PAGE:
Michael F. Easley

The Great Seal of the State of North Carolina Dempsey Benton

North Carolina
Department of Health and Human Services

For Release: IMMEDIATE
Date: January 28, 2008

  Contact: Carol Schriber

Three recognized for contributions to public health in North Carolina

RALEIGH— Three people have been awarded the 2008 Ronald H. Levine Legacy Award for Public Health in recognition of their many contributions to public health on the local, state and national levels. One local health director and representatives of two philanthropic agencies received the awards at the 2008 State Health Director’s Conference in Raleigh on Jan. 25.

Pictured are (left to right) John Frank of the Kate B. Reynolds Charitable Trust; former State Health Director Dr. Ron Levine; Mary Piepenbring of The Duke Endowment; and Thomas Bridges, Henderson County health director. Click on photo to download a print-quality version.

Levine Award Winners

Dr. Leah Devlin, State Health Director, presented the awards to Thomas D. Bridges, Henderson County health director; Mary L. Piepenbring of The Duke Endowment; and John H. Frank of the Kate B. Reynolds Charitable Trust. Click on photo to download a print quality version.

“North Carolina is fortunate to have these dynamic leaders in private philanthropy and local public health making these significant contributions to health in our state,” Devlin said.

Named for former North Carolina State Health Director Dr. Ron Levine, the awards honor individuals whose life work on behalf of the public’s health have resulted in significant, sustainable and positive improvements in North Carolina’s public health system.

Bridges, who received the Levine Legacy Award for Local Innovation, has been director of the Henderson County Department of Public Health for the last nine years, after serving for five and a half years as health director in Person County.

During his tenure as a local health director, Bridges has played a key role in establishing a regional coalition among local hospitals and health departments. Continually seeking more effective ways to serve the community, he frequently volunteers his agency as a pilot site for new ideas, initiatives and systems. In various leadership roles in the N.C. Association of Local Health Directors, he has led the way in advancing technology for local health agencies, such as improved health data systems and access to the Public Health Training and Information Network, which brings interactive public health teleconferences and training opportunities to convenient sites across the state.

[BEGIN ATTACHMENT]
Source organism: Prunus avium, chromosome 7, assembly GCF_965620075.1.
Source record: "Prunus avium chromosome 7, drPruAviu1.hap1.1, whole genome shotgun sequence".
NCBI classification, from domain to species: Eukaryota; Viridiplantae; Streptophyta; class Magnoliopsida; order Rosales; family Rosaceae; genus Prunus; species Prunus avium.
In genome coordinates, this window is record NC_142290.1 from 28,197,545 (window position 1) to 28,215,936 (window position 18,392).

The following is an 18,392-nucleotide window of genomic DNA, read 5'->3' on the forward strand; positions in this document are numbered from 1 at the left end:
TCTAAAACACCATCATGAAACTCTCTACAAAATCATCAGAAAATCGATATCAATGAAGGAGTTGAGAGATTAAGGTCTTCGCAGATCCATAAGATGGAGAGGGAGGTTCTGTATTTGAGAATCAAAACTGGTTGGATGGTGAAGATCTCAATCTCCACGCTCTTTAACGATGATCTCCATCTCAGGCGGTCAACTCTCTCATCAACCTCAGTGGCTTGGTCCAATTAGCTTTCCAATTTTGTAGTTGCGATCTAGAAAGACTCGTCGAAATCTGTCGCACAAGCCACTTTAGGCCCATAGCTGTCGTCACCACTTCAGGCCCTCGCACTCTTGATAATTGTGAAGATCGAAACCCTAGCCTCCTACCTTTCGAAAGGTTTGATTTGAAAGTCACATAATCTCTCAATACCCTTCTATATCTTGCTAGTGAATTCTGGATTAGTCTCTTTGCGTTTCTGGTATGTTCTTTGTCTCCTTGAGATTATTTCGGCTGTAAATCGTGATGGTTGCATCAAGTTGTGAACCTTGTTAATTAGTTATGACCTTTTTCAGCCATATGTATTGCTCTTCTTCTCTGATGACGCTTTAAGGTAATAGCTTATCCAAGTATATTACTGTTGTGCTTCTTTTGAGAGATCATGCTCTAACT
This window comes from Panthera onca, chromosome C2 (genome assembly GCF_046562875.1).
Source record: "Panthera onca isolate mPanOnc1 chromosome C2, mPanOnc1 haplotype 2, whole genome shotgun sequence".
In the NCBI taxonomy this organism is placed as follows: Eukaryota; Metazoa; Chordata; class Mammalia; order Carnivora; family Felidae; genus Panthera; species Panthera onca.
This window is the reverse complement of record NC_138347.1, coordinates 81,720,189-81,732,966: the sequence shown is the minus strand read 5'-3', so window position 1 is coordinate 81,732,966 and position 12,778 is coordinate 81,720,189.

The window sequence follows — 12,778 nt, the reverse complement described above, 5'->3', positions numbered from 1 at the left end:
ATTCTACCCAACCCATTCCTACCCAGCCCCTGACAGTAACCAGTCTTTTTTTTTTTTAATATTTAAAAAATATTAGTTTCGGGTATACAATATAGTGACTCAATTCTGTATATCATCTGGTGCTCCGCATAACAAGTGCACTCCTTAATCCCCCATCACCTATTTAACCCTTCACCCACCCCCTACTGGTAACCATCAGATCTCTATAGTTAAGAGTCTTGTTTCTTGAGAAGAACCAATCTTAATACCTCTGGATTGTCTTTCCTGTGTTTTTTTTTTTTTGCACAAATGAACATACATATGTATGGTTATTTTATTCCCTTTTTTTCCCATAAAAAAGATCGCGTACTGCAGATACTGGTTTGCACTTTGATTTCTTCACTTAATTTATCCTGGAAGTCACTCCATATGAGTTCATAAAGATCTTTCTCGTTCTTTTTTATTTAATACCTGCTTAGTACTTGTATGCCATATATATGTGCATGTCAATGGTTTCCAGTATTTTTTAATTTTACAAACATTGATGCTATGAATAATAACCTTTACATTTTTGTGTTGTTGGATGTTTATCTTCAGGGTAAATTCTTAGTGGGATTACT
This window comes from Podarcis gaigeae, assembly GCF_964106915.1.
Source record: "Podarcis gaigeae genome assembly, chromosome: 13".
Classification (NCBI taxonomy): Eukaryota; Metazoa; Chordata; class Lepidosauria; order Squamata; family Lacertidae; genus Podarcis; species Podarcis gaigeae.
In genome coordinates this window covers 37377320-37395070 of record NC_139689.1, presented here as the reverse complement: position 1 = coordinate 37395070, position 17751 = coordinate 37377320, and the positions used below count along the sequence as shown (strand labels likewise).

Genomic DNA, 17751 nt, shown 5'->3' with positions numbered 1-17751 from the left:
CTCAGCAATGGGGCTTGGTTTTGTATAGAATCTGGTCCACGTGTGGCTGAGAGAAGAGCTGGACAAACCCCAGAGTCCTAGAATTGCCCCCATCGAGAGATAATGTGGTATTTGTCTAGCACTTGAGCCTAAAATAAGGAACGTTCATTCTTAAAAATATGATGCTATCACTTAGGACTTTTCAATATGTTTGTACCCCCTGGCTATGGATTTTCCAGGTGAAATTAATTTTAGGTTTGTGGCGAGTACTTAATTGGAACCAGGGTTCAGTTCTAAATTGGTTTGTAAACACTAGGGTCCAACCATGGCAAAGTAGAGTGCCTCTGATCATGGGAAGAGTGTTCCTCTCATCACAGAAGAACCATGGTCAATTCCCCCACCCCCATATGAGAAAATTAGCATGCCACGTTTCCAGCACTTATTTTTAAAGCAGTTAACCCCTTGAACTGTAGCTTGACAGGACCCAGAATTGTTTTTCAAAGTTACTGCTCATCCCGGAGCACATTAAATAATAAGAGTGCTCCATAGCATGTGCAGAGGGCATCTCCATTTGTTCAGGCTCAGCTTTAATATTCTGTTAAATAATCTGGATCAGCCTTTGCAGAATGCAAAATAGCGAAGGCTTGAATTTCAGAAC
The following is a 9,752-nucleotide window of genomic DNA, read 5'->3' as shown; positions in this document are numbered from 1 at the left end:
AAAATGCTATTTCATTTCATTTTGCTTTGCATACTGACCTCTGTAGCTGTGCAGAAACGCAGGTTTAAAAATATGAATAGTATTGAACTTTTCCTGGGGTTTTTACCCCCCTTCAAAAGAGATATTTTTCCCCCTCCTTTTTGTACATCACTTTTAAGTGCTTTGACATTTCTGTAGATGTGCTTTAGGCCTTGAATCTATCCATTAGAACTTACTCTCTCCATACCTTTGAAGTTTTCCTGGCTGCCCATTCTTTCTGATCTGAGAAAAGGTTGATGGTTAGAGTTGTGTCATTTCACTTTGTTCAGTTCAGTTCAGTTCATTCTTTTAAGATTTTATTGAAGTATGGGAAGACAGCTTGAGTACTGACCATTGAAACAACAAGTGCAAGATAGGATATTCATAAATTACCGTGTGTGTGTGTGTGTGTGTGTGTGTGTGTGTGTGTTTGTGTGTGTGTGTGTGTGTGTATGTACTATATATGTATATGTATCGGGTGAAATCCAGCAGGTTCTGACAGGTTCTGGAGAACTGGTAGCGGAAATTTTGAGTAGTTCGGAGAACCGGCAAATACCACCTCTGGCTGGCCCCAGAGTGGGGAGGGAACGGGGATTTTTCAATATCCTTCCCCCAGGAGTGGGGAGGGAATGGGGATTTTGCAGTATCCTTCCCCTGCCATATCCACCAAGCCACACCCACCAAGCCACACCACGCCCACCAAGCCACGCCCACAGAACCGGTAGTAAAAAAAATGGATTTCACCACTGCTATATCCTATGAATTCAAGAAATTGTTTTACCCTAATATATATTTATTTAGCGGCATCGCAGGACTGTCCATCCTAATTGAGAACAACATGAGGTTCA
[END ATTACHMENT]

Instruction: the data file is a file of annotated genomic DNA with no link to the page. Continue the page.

Bridges also has key roles in the Region 6 Public Health Regional Surveillance Team (PHRST); Western Partnership for Health; N.C. Public Health Executive Committee and Governing Council; Henderson County Partnership for Health, Inc.; and N.C. Center on Health and Aging, and is a member of the Henderson County Council of Aging.

Before becoming a health director, Bridges was a long-time director of Nutrition Services at the Craven County Health Department. He has also worked as a laboratory technician in hospitals and at the University of North Carolina School of Public Health.

Two Levine Legacy Awards for Statewide Impact recognized the work of Franks and Piepenbring and their respective charitable organizations.

Frank was a career hospital administrator before becoming director of the Health Care Division of the Kate B. Reynolds Charitable Trust in 1995, serving in hospitals in Alamance and Davie counties as well as in Lexington and Charlotte.

He is currently a member of the Governor’s appointed N.C. Institute of Medicine; serves on the N.C. Public Health Task Force; is a research fellow with the Cecil G. Sheps Center for Health Services Research at the University of North Carolina; serves on the Governor’s Taskforce for Health Carolinians; and is on the Board of Directors of Lumiere Medical Ministries in Haiti.

Frank and the Kate B. Reynolds Trust were recognized for major grant and funding programs related to public health and community health, including Healthy Carolinians Partnerships serving 83 N.C. counties; N.C. Schools for Physical Education Programs; and multiple programs supporting child immunizations, community-based public dental clinics, HIV prevention, nutrition, and chronic disease prevention.

In addition, between 2001 and Health Care Division of the Trust invested $10 million dollars in the five-year Project SELF (Smoking Education Lifestyle Fitness) Improvement, the largest and longest, single commitment the Trust has made throughout its history. 

Piepenbring is director of the Health Care Division of The Duke Endowment, a Charlotte-based private philanthropic foundation. A licensed social worker, she has worked in various positions in hospital administration in North Carolina and South Carolina and held the position of vice president in administration for seven years at the Carolina HealthCare System in Charlotte prior to joining The Duke Endowment in 2000.

Piepenbring and the Endowment were recognized for their support of  the N.C. Child Maltreatment Initiative, the Care + Share Initiative, programs addressing childhood obesity, and the Health Network for the Medically Uninsured, as well as improving access to quality dental care, providing funding support to small and rural hospitals, and giving $1 million in flood relief grants to North Carolina communities.

Piepenbring serves in leadership positions with the N.C. Medical Care Commission, the Center for Hospital Quality and Patient Safety, and the Carolinas Specialty Hospital, and is a Hull Leadership Fellow with the Southeastern Council of Foundations.


PHOTO CUTLINE (see email attachment):

Pictured are (left to right) John Frank of the Kate B. Reynolds Charitable Trust; former State Health Director Dr. Ron Levine; Mary Piepenbring of The Duke Endowment; and Thomas Bridges, Henderson County health director.




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